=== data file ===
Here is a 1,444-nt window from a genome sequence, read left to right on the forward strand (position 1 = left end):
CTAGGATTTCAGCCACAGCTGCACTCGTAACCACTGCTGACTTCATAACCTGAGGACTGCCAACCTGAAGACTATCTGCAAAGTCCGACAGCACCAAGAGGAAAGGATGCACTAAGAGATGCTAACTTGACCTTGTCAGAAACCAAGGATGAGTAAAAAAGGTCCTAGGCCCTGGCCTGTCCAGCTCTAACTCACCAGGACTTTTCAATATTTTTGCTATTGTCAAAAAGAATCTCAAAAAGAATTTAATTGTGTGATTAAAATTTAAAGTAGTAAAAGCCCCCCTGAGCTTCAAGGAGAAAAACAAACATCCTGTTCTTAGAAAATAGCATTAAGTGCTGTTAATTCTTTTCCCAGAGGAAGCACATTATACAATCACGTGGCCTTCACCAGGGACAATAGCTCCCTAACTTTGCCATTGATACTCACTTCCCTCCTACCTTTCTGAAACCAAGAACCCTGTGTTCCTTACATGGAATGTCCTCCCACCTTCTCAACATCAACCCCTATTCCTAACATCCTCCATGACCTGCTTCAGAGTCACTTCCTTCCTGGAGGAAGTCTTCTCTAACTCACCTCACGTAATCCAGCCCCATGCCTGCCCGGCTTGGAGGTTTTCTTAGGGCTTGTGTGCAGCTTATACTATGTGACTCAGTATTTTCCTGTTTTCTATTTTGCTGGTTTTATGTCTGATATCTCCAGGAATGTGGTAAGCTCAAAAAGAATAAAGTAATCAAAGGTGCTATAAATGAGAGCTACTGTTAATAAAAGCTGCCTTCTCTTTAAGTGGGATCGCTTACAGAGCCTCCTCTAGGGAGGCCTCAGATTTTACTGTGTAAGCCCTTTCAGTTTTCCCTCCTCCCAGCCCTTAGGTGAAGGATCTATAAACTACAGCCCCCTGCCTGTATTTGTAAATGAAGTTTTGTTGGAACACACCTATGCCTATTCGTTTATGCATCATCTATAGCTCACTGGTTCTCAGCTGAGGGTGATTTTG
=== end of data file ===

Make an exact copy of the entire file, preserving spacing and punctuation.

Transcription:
Here is a 1,444-nt window from a genome sequence, read left to right on the forward strand (position 1 = left end):
CTAGGATTTCAGCCACAGCTGCACTCGTAACCACTGCTGACTTCATAACCTGAGGACTGCCAACCTGAAGACTATCTGCAAAGTCCGACAGCACCAAGAGGAAAGGATGCACTAAGAGATGCTAACTTGACCTTGTCAGAAACCAAGGATGAGTAAAAAAGGTCCTAGGCCCTGGCCTGTCCAGCTCTAACTCACCAGGACTTTTCAATATTTTTGCTATTGTCAAAAAGAATCTCAAAAAGAATTTAATTGTGTGATTAAAATTTAAAGTAGTAAAAGCCCCCCTGAGCTTCAAGGAGAAAAACAAACATCCTGTTCTTAGAAAATAGCATTAAGTGCTGTTAATTCTTTTCCCAGAGGAAGCACATTATACAATCACGTGGCCTTCACCAGGGACAATAGCTCCCTAACTTTGCCATTGATACTCACTTCCCTCCTACCTTTCTGAAACCAAGAACCCTGTGTTCCTTACATGGAATGTCCTCCCACCTTCTCAACATCAACCCCTATTCCTAACATCCTCCATGACCTGCTTCAGAGTCACTTCCTTCCTGGAGGAAGTCTTCTCTAACTCACCTCACGTAATCCAGCCCCATGCCTGCCCGGCTTGGAGGTTTTCTTAGGGCTTGTGTGCAGCTTATACTATGTGACTCAGTATTTTCCTGTTTTCTATTTTGCTGGTTTTATGTCTGATATCTCCAGGAATGTGGTAAGCTCAAAAAGAATAAAGTAATCAAAGGTGCTATAAATGAGAGCTACTGTTAATAAAAGCTGCCTTCTCTTTAAGTGGGATCGCTTACAGAGCCTCCTCTAGGGAGGCCTCAGATTTTACTGTGTAAGCCCTTTCAGTTTTCCCTCCTCCCAGCCCTTAGGTGAAGGATCTATAAACTACAGCCCCCTGCCTGTATTTGTAAATGAAGTTTTGTTGGAACACACCTATGCCTATTCGTTTATGCATCATCTATAGCTCACTGGTTCTCAGCTGAGGGTGATTTTG